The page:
Late September – Charles Simic

The mail truck goes down the coast
Carrying a single letter.
At the end of a long pier
The bored seagull lifts a leg now and then
And forgets to put it down.
There is a menace in the air
Of tragedies in the making.

Last night you thought you heard television
In the house next door.
You were sure it was some new
Horror they were reporting,
So you went out to find out.
Barefoot, wearing just shorts.
It was only the sea sounding weary
After so many lifetimes
Of pretending to be rushing off somewhere
And never getting anywhere.

This morning, it felt like Sunday.
The heavens did their part
By casting no shadow along the boardwalk
Or the row of vacant cottages,
Among them a small church
With a dozen gray tombstones huddled close
As if they, too, had the shivers.

Appropriate, right? I like it. It’s unassuming, nondramatic.

In other news, I cannot stop listening to the new Mumford & Sons album, Babel. Pure goodness!

Smoking with Jacob

Jake passes his lit cigarette into my fingers,
careful of the burning end. I take it, gingerly
holding the filter to my lips. inhaling deep
and slow. It’s two in the morning and we’re drunk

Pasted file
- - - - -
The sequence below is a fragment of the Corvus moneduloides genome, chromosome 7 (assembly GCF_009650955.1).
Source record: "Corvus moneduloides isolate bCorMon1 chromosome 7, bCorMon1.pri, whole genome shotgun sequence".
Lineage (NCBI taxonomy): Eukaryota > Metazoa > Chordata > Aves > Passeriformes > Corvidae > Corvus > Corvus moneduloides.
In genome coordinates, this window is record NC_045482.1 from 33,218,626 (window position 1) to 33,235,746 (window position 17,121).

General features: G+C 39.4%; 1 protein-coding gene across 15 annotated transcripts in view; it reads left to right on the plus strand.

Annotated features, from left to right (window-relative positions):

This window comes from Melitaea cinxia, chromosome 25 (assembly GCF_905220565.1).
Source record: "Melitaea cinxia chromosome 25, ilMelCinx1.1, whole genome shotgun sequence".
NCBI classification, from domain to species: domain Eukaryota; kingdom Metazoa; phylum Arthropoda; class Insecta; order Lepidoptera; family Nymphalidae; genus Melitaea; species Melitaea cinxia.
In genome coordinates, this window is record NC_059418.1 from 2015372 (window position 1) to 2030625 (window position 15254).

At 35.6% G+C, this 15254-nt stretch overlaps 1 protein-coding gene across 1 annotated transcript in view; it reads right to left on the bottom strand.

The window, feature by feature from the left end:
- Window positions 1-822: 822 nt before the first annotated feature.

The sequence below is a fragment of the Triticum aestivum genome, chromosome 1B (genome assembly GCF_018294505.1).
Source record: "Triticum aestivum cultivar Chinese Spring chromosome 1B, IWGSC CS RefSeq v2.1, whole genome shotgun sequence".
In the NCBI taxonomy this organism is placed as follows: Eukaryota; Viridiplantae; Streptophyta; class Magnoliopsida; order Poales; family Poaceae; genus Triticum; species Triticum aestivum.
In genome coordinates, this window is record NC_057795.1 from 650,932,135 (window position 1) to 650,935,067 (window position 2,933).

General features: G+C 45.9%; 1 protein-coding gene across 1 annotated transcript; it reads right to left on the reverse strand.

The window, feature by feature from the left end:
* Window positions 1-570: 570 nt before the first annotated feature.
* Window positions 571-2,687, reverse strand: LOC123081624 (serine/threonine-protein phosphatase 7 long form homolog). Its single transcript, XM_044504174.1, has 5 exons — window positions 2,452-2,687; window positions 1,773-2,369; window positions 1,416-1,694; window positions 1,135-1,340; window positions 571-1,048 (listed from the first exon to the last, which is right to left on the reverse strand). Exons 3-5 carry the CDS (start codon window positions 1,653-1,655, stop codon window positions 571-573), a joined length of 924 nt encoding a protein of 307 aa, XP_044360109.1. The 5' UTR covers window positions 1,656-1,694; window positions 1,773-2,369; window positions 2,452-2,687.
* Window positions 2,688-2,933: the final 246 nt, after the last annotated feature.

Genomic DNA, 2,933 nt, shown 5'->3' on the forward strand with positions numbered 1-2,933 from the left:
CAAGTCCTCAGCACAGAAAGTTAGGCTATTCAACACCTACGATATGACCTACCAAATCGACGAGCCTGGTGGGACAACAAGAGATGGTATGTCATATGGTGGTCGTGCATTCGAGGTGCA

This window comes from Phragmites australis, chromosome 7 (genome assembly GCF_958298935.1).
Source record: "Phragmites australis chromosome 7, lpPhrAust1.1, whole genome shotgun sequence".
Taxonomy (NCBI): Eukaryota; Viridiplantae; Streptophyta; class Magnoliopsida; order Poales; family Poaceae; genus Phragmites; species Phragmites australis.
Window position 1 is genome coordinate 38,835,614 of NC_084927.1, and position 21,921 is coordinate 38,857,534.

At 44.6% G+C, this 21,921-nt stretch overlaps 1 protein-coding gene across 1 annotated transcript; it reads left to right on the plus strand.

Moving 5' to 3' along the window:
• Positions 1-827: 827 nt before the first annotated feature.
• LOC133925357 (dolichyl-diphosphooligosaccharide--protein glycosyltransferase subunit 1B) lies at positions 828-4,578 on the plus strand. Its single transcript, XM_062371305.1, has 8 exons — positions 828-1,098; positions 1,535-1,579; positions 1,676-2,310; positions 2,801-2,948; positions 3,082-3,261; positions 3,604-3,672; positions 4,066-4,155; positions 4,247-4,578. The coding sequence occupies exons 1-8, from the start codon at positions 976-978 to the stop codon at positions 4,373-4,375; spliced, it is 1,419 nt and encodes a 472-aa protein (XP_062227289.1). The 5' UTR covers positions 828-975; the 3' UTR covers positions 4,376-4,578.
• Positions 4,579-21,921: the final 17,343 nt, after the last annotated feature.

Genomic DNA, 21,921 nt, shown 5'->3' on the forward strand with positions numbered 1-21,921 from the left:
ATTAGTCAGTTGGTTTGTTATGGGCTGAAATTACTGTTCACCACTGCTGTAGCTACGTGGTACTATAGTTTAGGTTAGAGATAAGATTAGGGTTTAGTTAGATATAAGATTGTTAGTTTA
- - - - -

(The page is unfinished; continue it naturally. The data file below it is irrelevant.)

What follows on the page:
on the front porch swing. Jake only lets me smoke
with him when we’ve been drinking. I pass it back.

I wouldn’t want to – smoke, I mean, except that back
in our hometown I’d spent summer watching Jacob wrap his fingers
around cigars, practiced, nonchalant about having a smoke
even though he’d told his girl he quit. I’ve come to, somehow, gingerly
equate smoking with our friendship. Now we’re drunk
on his front porch and deep

in thoughtful conversation, the kind that only happens in deep
friendships, those with a closeness that formed years back,
in childhood. Neither of us was old enough to be drunk
when we met, and back then I never saw Jake’s fingers
curved around cigarettes or cigars – only footballs, and never gingerly.
Jake’s cocky-calm confidence still shows in the way he exhales smoke.